From the business perspective, the only aspect of performance that really matters is whether the IT ecosystem is meeting current business requirements. At this level of performance granularity, a high business-performing SOA is one that satisfies three business "TLAs" (three-letter acronyms): Key Performance Indicators (KPIs), Key Agility Indicators (KAIs), and Return on Investment (ROI).
Much has been written on the topic of KPIs, so to make this more specific to the SOA story, one should understand that businesses don't really care about architecture; they care about whether their core needs are being met. This might include the number of customer support calls handled per hour or per support rep, the amount of revenue generated per month or per customer, the amount of time it takes to manufacture or distribute products, the number of deals won against competitors, etc. Each of these are measurable KPIs that architects can easily instrument within an SOA. In this vein, a high business-performing SOA is one that not only meets current KPIs, but easily enables the business to create new KPIs and measure those without any extra cost or latency.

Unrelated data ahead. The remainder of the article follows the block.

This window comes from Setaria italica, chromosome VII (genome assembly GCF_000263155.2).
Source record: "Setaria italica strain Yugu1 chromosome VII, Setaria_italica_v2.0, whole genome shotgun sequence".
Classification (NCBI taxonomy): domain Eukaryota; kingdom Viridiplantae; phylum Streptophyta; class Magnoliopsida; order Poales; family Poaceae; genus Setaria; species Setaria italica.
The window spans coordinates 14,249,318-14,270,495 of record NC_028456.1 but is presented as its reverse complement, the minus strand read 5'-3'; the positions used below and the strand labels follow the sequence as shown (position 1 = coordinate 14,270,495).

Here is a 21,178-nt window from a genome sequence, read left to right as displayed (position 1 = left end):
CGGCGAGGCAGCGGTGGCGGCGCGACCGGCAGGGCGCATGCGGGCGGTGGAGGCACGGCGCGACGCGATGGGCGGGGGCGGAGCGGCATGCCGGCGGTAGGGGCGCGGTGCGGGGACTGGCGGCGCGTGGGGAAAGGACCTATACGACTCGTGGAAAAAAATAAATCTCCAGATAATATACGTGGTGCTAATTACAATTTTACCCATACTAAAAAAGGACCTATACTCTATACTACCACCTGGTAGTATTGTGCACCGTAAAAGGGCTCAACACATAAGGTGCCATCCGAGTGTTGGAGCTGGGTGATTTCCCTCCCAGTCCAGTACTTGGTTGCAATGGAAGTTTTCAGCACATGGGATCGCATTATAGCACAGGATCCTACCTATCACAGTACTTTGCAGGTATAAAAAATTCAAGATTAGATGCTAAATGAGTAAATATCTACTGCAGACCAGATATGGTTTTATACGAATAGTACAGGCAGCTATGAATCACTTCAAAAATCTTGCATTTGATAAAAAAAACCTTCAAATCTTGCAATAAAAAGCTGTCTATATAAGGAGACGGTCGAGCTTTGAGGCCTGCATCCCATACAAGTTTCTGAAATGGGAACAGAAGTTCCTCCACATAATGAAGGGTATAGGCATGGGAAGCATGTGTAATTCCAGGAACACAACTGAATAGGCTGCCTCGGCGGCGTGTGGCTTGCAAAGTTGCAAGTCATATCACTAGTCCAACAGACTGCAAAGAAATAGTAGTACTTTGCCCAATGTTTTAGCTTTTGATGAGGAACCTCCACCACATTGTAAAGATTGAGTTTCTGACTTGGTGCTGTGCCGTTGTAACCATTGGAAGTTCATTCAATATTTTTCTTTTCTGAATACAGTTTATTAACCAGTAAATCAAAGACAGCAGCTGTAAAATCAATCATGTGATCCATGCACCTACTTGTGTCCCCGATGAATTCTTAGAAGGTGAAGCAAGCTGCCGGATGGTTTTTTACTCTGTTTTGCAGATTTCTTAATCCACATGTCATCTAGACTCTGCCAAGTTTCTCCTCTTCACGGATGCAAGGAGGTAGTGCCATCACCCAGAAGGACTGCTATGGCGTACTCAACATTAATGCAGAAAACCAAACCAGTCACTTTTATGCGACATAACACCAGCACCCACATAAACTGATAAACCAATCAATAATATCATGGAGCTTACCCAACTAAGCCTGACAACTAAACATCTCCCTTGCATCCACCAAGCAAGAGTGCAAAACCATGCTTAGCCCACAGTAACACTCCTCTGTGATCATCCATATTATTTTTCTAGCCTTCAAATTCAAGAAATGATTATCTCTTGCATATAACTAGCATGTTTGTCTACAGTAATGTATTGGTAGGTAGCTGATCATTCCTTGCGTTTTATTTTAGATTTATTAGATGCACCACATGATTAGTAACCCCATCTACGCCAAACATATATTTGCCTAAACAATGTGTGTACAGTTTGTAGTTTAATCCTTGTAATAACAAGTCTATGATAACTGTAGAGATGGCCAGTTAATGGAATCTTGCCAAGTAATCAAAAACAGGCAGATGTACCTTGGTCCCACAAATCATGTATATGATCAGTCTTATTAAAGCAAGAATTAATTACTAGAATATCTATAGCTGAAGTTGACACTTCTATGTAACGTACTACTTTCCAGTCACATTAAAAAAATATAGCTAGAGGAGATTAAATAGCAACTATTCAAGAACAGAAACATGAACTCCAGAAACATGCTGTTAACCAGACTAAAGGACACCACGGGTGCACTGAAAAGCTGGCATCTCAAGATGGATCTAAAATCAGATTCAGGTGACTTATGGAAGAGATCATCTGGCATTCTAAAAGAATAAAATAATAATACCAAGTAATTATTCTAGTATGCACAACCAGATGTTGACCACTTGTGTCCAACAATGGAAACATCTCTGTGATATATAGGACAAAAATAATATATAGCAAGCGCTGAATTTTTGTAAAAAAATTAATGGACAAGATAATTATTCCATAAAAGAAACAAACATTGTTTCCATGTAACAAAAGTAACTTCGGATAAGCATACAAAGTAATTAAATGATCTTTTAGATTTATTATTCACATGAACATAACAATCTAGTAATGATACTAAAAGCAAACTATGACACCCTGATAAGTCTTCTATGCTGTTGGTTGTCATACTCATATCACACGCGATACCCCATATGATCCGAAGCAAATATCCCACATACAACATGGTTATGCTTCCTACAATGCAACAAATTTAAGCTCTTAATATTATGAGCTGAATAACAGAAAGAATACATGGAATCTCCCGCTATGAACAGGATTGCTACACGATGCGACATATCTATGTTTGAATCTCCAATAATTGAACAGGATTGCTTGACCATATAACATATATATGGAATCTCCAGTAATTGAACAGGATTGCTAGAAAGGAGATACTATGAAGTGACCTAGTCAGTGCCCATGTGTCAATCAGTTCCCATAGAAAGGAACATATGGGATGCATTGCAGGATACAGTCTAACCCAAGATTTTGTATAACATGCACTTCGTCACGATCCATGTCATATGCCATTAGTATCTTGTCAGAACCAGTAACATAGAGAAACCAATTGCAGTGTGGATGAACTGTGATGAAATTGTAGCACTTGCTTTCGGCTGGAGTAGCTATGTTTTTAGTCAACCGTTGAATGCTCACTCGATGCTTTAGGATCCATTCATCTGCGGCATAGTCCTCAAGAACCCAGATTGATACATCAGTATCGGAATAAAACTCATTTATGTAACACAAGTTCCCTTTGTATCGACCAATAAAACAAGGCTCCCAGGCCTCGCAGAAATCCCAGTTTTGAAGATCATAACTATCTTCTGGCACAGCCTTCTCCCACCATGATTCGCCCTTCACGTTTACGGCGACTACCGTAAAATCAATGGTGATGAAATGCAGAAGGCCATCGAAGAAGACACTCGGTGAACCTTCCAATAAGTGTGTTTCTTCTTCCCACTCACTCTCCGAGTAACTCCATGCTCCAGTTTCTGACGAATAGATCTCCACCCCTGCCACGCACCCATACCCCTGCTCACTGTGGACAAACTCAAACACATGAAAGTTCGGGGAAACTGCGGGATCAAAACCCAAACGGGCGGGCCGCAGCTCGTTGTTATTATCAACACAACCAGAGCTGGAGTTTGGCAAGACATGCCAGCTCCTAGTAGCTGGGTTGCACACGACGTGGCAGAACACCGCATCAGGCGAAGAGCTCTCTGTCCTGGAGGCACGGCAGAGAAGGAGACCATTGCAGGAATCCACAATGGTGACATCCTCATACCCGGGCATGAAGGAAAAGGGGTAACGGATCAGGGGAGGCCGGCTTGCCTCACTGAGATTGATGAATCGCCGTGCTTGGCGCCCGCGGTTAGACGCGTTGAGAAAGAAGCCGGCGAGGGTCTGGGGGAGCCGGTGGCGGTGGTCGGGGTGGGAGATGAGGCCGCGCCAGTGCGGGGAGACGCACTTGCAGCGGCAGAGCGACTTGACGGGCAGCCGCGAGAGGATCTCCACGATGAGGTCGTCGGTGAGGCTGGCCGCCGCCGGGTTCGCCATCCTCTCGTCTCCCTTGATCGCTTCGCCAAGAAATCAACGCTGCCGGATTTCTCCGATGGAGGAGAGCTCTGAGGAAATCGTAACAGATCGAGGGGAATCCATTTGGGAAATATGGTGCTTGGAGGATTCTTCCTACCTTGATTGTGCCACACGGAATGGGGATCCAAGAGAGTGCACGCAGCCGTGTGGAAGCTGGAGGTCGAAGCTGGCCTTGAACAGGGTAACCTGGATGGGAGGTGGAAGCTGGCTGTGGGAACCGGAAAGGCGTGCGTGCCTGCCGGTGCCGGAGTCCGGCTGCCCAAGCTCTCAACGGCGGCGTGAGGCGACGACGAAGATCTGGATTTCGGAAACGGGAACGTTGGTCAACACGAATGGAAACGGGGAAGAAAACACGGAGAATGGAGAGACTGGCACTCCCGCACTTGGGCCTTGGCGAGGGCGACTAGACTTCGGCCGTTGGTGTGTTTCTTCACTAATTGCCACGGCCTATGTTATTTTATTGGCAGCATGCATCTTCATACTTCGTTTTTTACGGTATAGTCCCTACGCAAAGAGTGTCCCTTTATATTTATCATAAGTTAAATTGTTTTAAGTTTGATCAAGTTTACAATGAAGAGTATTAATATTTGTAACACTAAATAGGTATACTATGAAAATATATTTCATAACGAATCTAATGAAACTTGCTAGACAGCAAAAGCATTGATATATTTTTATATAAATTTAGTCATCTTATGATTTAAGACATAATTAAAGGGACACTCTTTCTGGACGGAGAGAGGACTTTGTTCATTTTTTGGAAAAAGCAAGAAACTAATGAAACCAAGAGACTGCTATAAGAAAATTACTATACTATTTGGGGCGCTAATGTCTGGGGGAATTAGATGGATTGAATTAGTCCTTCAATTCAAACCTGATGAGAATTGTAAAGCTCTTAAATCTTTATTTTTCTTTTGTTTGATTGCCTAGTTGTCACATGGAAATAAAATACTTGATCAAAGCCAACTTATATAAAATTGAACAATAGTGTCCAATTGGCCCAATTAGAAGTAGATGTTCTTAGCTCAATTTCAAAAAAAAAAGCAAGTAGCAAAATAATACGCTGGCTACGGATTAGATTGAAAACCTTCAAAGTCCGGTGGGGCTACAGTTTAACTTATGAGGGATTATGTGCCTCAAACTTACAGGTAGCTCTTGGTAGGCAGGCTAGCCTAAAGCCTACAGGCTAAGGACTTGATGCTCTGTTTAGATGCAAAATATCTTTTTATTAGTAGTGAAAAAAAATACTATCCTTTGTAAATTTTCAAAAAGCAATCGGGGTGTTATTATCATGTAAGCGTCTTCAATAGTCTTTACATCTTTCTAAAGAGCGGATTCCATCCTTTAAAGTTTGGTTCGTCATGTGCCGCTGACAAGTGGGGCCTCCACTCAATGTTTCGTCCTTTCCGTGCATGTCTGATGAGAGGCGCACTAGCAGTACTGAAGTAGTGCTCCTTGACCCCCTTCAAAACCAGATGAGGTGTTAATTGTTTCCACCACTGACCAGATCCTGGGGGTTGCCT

The concept of KAIs is newer, and relates more to the qualitative aspects of a business to change. Examples of KAIs might be the rate at which a company can introduce new products, or the speed at which HR can provision new employees, or the amount of time and cost involved in adding new business partners to the supply chain. A high business-performing SOA must meet the KAIs, and one should probably surmise that service-orienting a business should in general make it easier to meet KAIs.